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Pot up an amaryllis bulb2 December 2011
Planting amaryllis now will bring colour in the darkest winter months, says Amateur Gardening’s Michelle Wheeler
IN JANUARY, when the weather is bleak and the garden is less appealing to wander around, I look for a blast of colour in the house. Yes, we have daffodils and hyacinths to grow in pots, but it is the amaryllis (or the hippeastrum if you prefer) that bowls me over.
The supersized flowers are big and loud, and they definitely add a splash of colour in the New Year dullness (they also make great party gifts – an amaryllis bulb will make a pleasant change from turning up with a bottle of wine or a
box of chocolates).
The bulbs can be planted (or, more correctly, potted up) indoors any time between October and January. They should flower approximately seven weeks afterwards.
I plant a few over a period of weeks to make sure at least one is at the right stage of growth to give as a gift, or to provide colour in the house.
Stem heights vary, but may reach up to 3ft (90cm) – they definitely deserve pride of place in a sunny spot indoors. And this year I intend to keep them going – to save money next year! Follow my aftercare tips (right) for year-on-year dazzle!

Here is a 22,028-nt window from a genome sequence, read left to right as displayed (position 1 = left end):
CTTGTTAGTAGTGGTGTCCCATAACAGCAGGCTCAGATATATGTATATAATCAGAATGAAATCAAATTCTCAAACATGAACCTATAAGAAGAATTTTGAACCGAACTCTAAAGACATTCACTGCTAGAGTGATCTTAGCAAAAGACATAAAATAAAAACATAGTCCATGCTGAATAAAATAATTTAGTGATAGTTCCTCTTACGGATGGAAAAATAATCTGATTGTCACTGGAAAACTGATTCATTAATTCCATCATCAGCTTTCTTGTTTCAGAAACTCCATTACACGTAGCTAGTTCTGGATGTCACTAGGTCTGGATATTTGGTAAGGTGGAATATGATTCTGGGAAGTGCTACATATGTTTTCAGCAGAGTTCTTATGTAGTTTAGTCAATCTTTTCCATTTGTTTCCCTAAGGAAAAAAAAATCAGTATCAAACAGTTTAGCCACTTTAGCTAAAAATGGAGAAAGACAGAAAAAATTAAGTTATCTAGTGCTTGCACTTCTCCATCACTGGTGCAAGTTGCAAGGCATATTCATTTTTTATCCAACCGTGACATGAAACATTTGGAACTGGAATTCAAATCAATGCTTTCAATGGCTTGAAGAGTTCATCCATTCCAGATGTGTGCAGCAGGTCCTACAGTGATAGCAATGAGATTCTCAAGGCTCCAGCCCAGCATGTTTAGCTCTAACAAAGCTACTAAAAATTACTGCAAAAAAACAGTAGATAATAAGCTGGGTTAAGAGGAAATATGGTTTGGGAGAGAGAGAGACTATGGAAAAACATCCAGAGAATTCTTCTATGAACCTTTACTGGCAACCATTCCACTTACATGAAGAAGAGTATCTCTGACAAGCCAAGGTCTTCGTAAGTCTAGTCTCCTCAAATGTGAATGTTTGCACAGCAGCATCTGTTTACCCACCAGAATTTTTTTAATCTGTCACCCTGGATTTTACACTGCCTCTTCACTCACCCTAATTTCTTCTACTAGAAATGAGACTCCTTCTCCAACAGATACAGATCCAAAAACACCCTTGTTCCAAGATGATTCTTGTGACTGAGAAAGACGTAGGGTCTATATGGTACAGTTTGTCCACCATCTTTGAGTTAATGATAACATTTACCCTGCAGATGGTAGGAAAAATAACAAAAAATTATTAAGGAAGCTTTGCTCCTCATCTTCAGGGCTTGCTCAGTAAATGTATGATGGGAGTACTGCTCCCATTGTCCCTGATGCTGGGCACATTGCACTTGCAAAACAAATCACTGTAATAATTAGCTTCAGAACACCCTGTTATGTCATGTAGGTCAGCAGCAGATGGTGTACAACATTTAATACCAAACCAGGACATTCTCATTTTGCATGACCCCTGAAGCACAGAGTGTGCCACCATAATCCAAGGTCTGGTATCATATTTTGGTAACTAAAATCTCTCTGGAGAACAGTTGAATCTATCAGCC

* Once the bulb has finished flowering, feed weekly with a general liquid fertiliser.
* Site it outdoors during summer; avoid strong sunlight; keep the compost moist.
* In September bring it into a cool room. Reduce watering. Stop feeding – to induce the plant into a period of dormancy. Cut any old leaves off, to within 4in(10cm) of the neck of the bulb. Refresh the top inch or two of compost. Leave for about eight weeks (check for water occasionally).
* In November or December bring the bulb into warmer conditions and grow on to flowering.
* If your amaryllis needs re-potting, do this after flowering, usually every two years.
Potting up an amaryllis bulb
Half fill a 7in (17.5cm) or a 5litre pot with a good potting compost. Check the bulb over for any signs of mould or infection; it should be firm to touch.
Carefully sit the bulb firmly onto the compost surface, root end down; do not press down too hard as this will damage the delicate roots.
Fill in around the bulb with compost, making sure that the neck and top part are showing above. Water in, and site in a warm, sunny place.
Once your amaryllis bulb is planted, do not let the compost dry out... but don’t leave it standing in water